Thinking of Crowdfunding Your Start-up? Think Again.

From Mike Drzal of VT KnowledgeWorks sponsor LeClairRyan.  A version of this post first appeared on Handshake 2.0.

Here is a list of 7 cautions for entrepreneurs thinking about using the new "crowdfunding" exemption from the registration requirements of the securities laws (.pdf).

1.  There is a limit of $1.0 million in any 12-month period.  This limit means crowdfunding may not be suitable for many companies, e.g., high growth companies that need more capital to support their growth.

7 Cautions for Entrepreneurs Considering Crowdfunding2.  The limits on investments by individual investors create a high likelihood that a company using crowdfunding will end up with a large number of small shareholders.  In addition to the practical problems created by having to deal with a myriad of small shareholders, having a capitalization chart cluttered with  small investors is not viewed as a positive by organized angel groups and venture capital firms.

3.  Importantly, the company using crowdfunding cannot conduct the offering itself but rather must use a broker or a "funding portal."  This will burden a relatively small capital raise with a certain amount of red tape and additional expense by way of fees paid to the intermediary.

4.  Background checks are required on the key management of the issuing company.  Not necessarily a negative, but something to consider.

5.  Companies using the crowdfunding exemption are subject to a number of disclosure requirements.  These include: (a) filing a business plan with the Securities and Exchange Commision (SEC); (b) filing financial statements with the SEC; (3) risk disclosures; and (4) other disclosures that may be prescribed by the SEC.  This is poison for companies trying to stay under the radar so that competitors don't swoop in.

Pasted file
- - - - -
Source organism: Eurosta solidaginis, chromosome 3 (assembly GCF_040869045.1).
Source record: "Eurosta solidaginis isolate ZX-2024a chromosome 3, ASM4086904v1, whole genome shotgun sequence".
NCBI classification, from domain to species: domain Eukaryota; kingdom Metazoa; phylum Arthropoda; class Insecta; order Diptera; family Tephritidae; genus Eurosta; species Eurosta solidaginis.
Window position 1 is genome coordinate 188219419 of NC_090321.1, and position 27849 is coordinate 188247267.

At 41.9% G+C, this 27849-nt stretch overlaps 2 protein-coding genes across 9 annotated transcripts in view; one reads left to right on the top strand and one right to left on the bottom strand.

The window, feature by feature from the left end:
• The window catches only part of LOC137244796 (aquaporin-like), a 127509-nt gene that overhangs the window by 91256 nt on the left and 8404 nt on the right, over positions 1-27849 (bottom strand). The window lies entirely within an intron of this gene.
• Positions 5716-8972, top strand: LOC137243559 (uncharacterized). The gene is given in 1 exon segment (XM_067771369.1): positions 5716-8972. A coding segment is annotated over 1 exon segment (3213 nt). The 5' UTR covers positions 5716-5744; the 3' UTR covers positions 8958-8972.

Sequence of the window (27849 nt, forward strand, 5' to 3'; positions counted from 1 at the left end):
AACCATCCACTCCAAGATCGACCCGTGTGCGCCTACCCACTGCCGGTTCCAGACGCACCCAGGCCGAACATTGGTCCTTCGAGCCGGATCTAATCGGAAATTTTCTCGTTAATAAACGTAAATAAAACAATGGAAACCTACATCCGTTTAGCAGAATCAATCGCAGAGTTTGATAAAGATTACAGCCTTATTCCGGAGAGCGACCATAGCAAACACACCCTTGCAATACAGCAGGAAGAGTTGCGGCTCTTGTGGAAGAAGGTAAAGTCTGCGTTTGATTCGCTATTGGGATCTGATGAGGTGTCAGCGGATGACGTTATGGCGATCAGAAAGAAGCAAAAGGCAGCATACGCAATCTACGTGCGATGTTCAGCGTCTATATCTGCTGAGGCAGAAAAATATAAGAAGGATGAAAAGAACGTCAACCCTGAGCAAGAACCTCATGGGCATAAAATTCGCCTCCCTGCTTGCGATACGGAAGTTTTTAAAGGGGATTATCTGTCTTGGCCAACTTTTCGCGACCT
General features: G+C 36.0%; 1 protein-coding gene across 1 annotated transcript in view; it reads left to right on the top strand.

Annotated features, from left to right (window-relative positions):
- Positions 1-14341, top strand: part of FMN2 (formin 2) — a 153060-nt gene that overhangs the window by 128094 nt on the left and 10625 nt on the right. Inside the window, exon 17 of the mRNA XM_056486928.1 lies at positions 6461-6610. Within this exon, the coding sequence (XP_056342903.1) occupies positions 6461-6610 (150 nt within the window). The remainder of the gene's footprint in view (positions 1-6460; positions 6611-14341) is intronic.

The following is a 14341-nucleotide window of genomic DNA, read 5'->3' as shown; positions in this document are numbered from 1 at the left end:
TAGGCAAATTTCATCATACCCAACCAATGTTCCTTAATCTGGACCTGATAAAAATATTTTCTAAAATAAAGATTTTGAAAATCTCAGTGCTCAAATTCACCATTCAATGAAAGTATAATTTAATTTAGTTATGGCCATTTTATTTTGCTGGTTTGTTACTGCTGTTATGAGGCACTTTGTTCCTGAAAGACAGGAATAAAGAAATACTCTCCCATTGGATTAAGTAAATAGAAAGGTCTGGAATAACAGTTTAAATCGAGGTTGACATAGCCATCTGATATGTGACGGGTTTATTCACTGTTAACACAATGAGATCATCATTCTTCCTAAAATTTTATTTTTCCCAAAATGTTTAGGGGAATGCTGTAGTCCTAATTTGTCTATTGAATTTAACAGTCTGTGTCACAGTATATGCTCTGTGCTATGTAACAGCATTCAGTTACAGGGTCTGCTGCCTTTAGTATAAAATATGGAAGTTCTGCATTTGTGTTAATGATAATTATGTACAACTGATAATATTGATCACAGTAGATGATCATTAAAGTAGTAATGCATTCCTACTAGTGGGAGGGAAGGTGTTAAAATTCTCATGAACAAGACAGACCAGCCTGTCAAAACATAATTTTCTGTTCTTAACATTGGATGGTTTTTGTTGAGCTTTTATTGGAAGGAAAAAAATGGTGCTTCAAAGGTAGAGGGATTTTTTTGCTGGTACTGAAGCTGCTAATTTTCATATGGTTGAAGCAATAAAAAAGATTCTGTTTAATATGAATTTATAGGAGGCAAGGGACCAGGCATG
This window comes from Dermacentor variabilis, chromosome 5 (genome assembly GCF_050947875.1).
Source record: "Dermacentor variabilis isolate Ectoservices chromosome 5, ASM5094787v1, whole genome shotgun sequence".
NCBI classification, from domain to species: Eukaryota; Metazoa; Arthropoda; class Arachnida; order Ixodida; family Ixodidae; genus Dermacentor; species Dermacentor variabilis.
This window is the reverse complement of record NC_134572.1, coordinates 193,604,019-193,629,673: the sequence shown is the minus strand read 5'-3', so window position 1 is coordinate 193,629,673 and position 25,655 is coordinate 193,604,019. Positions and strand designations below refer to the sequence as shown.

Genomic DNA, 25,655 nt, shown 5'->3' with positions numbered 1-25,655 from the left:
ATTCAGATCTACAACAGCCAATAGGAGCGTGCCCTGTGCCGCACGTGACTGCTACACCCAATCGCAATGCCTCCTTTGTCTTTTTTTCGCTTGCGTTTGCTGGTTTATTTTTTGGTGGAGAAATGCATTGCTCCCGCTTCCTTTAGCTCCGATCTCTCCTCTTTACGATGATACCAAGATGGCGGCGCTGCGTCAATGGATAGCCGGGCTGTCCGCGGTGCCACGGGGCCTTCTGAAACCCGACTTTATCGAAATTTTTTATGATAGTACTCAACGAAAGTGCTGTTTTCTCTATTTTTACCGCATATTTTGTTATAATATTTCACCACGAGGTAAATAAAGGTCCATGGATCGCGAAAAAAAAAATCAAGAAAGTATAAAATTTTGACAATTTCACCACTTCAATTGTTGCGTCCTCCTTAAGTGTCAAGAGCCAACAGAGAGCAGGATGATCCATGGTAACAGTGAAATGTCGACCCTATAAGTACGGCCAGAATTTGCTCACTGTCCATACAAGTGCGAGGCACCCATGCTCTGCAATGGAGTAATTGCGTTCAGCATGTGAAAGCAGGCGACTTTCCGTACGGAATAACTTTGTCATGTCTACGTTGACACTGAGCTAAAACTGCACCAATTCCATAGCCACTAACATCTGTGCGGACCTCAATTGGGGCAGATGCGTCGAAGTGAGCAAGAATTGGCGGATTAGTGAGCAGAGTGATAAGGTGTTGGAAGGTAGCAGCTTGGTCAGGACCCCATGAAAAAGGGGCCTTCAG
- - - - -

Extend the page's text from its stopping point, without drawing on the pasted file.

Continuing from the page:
6.  Annual filings will need to be made to the SEC and disclosed to shareholders.  This means disclosure of information not required in traditional private placements.

7.  There are restrictions on the resale of securities purchased in a crowdfunding transaction.  This may scare away small investors who don't have the net worth to sustain an illiquid investment.

Bottom line, the attractiveness of crowdfunding is seriously diminished by the expense, restrictions, and disclosure requirements mentioned above.  How widely crowdfunding will be used remains to be seen, but recourse to this funding avenue is not a no-brainer by any stretch.

Read The Crowdfunding Bill: Opening the Floodgates, a client alert from LeClairRyan (.pdf).

Mike Drzal was the keynote speaker at the VT KnowledgeWorks Entrepreneurship Challenge.

Of further interest: Three Fundamental Tools in the Fundraising Toolbox by Mike Drzal.

More from LeClairRyan on Handshake 2.0.

VT KnowledgeWorks encourages and enables creative entrepreneurship world-wide, through innovative curriculum, local business resource centers, and a global network of cooperating regions, all focused on three essential contributors to success: clear understanding of fundamental business principles; access to timely, relevant information; and meaningful personal and corporate relationships. It is a subsidiary of the Virginia Tech Foundation, funded through the continuing confidence and enthusiasm of its clients, sponsors and friends, both corporate and individual. Its world headquarters are located in the Virginia Tech Corporate Research Center in Blacksburg, Virginia, USA.

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VT KnowledgeWorks sponsors include Attaain, Inc., BB&T, The Branch Group, Handshake 2.0, Harris Office Furniture, Hodges, Jones & Mabry, P.C., Hutchison Law Group, LeClairRyan, New River Valley Intellectual Property Law, Science Applications International Corporation (SAIC) and The Becher Agency (TBA).

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